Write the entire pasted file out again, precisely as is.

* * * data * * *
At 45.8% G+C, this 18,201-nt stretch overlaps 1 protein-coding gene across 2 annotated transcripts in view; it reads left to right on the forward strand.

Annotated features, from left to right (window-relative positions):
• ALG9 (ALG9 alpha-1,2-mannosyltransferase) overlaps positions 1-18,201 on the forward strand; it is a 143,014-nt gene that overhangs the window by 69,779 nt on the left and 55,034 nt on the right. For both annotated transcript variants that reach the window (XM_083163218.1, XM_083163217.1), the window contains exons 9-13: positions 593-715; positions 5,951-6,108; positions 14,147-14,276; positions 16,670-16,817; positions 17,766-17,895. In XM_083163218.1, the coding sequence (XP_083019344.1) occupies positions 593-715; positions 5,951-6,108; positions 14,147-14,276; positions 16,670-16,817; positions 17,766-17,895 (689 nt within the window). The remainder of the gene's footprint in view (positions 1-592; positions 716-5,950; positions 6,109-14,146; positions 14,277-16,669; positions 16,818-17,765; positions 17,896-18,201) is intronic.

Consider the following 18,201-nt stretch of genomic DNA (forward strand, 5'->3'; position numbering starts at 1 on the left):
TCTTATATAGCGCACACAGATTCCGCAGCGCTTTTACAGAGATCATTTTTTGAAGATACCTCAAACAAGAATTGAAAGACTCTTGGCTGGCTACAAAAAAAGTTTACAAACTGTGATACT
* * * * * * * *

At 45.8% G+C, this 18,201-nt stretch overlaps 1 protein-coding gene across 2 annotated transcripts in view; it reads left to right on the forward strand.

Annotated features, from left to right (window-relative positions):
• ALG9 (ALG9 alpha-1,2-mannosyltransferase) overlaps positions 1-18,201 on the forward strand; it is a 143,014-nt gene that overhangs the window by 69,779 nt on the left and 55,034 nt on the right. For both annotated transcript variants that reach the window (XM_083163218.1, XM_083163217.1), the window contains exons 9-13: positions 593-715; positions 5,951-6,108; positions 14,147-14,276; positions 16,670-16,817; positions 17,766-17,895. In XM_083163218.1, the coding sequence (XP_083019344.1) occupies positions 593-715; positions 5,951-6,108; positions 14,147-14,276; positions 16,670-16,817; positions 17,766-17,895 (689 nt within the window). The remainder of the gene's footprint in view (positions 1-592; positions 716-5,950; positions 6,109-14,146; positions 14,277-16,669; positions 16,818-17,765; positions 17,896-18,201) is intronic.

Consider the following 18,201-nt stretch of genomic DNA (forward strand, 5'->3'; position numbering starts at 1 on the left):
TCTTATATAGCGCACACAGATTCCGCAGCGCTTTTACAGAGATCATTTTTTGAAGATACCTCAAACAAGAATTGAAAGACTCTTGGCTGGCTACAAAAAAAGTTTACAAACTGTGATACT